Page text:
verb (used with object), squeezed, squeez·ing.
  1. to press forcibly together; compress.
  2. to apply pressure to in order to extract juice, sap, or the like: to squeeze an orange.
  3. to force out, extract, or procure by pressure: to squeeze juice from an orange.
  4. to thrust forcibly; force by pressure; cram: to squeeze three suits into a small suitcase.
  5. to fit into a small or crowded space or timespan: The doctor will try to squeeze you in between appointments.
  6. to enclose (another person's hand, arm, etc.) in one's hand and apply pressure as a token of affection, friendship, sympathy, or the like: His father squeezed his hand and wished him luck.
  7. to give (someone) a hug.
  8. to threaten, intimidate, harass, or oppress (a person) in order to obtain a favor, money, or an advantageous attitude or action.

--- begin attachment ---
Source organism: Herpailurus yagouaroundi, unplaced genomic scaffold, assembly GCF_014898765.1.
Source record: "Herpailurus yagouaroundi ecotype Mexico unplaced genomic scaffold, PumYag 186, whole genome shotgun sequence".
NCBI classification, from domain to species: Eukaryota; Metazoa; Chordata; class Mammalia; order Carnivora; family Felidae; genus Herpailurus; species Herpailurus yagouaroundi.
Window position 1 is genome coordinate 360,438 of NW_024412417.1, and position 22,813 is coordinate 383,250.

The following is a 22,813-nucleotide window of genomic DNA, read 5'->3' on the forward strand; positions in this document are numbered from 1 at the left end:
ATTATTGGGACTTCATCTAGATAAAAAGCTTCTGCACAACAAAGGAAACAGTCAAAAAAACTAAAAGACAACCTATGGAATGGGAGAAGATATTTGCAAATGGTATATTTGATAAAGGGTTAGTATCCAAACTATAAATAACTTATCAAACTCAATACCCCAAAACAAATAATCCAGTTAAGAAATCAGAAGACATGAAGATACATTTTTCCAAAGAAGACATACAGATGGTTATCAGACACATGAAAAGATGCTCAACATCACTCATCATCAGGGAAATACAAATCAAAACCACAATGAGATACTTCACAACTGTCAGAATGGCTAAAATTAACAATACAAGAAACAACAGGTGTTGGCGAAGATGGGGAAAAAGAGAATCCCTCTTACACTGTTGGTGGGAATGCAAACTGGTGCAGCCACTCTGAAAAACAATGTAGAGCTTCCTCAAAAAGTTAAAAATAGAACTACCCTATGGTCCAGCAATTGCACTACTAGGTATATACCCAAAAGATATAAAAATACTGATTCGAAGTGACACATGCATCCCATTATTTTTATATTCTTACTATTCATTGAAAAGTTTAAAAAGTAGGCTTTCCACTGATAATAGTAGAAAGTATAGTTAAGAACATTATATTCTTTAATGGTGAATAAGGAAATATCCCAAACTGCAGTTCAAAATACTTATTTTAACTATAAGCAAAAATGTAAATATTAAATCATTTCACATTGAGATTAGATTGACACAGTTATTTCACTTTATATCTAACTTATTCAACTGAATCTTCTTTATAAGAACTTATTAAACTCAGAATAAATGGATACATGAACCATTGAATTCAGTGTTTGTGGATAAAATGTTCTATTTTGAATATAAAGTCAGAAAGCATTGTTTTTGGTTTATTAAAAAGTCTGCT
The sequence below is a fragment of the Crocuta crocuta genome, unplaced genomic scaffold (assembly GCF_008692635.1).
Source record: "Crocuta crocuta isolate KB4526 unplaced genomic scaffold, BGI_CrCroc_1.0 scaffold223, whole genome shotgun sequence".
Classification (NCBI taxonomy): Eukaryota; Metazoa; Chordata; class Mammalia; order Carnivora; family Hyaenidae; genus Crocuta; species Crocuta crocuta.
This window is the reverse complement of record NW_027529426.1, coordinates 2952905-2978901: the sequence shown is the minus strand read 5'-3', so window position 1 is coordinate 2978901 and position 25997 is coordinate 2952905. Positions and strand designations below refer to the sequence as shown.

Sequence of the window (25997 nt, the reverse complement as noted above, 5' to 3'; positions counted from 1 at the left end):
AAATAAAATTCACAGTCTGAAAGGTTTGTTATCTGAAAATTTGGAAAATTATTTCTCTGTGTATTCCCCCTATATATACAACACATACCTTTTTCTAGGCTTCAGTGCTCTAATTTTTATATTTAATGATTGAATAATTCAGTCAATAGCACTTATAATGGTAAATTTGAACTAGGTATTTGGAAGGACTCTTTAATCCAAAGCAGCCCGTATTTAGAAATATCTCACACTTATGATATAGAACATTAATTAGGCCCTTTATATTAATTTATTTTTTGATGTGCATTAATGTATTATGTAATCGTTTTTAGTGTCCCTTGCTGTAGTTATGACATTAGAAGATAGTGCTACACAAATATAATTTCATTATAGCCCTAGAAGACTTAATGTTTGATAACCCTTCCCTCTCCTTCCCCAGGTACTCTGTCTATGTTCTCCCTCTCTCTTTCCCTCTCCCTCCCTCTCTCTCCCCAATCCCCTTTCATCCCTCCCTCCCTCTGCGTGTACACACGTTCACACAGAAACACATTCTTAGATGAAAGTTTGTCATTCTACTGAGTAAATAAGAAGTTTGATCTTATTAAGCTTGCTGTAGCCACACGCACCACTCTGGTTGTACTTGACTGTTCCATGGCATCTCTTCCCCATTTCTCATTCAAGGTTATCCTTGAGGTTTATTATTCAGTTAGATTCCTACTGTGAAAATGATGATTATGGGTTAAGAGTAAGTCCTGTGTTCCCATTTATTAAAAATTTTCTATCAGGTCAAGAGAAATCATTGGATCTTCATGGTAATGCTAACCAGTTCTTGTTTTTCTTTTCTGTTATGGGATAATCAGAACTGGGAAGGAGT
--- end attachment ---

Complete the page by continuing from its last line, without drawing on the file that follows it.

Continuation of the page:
9. to cause financial hardship to: manufacturers squeezed by high tariffs.
  10. to obtain a facsimile impression of.
  11. to cause to merge, as two or more lines of traffic into fewer lanes.
  12. Baseball.
    1. to enable (a runner on third base) to score on a squeeze play (often followed by in): He squeezed him in with a perfect bunt.
    2. to score (a run) in this way (often followed by in): The Dodgers squeezed in a run in the eighth inning.
  13. Bridge. to force (an opponent) to play a potentially winning card on a trick he or she cannot win.
verb (used without object), squeezed, squeez·ing.
  1. to exert a compressing force.
  2. to force a way through some narrow or crowded place (usually followed by through, in, out, etc.).
  3. to merge or come together.
  1. the act or fact of squeezing or the fact of being squeezed.
  2. a clasping of one's hand around another's hand, arm, etc., as a token of affection, friendship, sympathy, or the like.
  3. a hug or close embrace.
  4. a troubled financial condition, especially caused by a shortage or restriction, as of credit or funds.
  5. a small quantity or amount of anything obtained by squeezing.
  6. squeak(def 3).
  7. Slang. a sweetheart: his main squeeze.